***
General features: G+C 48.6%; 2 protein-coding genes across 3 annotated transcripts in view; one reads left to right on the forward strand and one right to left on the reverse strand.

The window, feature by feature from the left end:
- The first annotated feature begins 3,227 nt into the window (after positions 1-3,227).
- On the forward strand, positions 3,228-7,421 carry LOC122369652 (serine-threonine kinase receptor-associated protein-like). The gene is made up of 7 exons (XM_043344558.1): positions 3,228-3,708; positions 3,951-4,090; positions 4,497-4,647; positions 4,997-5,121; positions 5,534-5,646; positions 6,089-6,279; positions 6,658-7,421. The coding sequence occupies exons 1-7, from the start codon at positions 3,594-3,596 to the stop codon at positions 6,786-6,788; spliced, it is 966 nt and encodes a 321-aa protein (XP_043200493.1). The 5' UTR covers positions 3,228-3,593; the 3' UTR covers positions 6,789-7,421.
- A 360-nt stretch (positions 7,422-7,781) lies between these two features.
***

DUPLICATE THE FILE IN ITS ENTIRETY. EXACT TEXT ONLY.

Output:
General features: G+C 48.6%; 2 protein-coding genes across 3 annotated transcripts in view; one reads left to right on the forward strand and one right to left on the reverse strand.

The window, feature by feature from the left end:
- The first annotated feature begins 3,227 nt into the window (after positions 1-3,227).
- On the forward strand, positions 3,228-7,421 carry LOC122369652 (serine-threonine kinase receptor-associated protein-like). The gene is made up of 7 exons (XM_043344558.1): positions 3,228-3,708; positions 3,951-4,090; positions 4,497-4,647; positions 4,997-5,121; positions 5,534-5,646; positions 6,089-6,279; positions 6,658-7,421. The coding sequence occupies exons 1-7, from the start codon at positions 3,594-3,596 to the stop codon at positions 6,786-6,788; spliced, it is 966 nt and encodes a 321-aa protein (XP_043200493.1). The 5' UTR covers positions 3,228-3,593; the 3' UTR covers positions 6,789-7,421.
- A 360-nt stretch (positions 7,422-7,781) lies between these two features.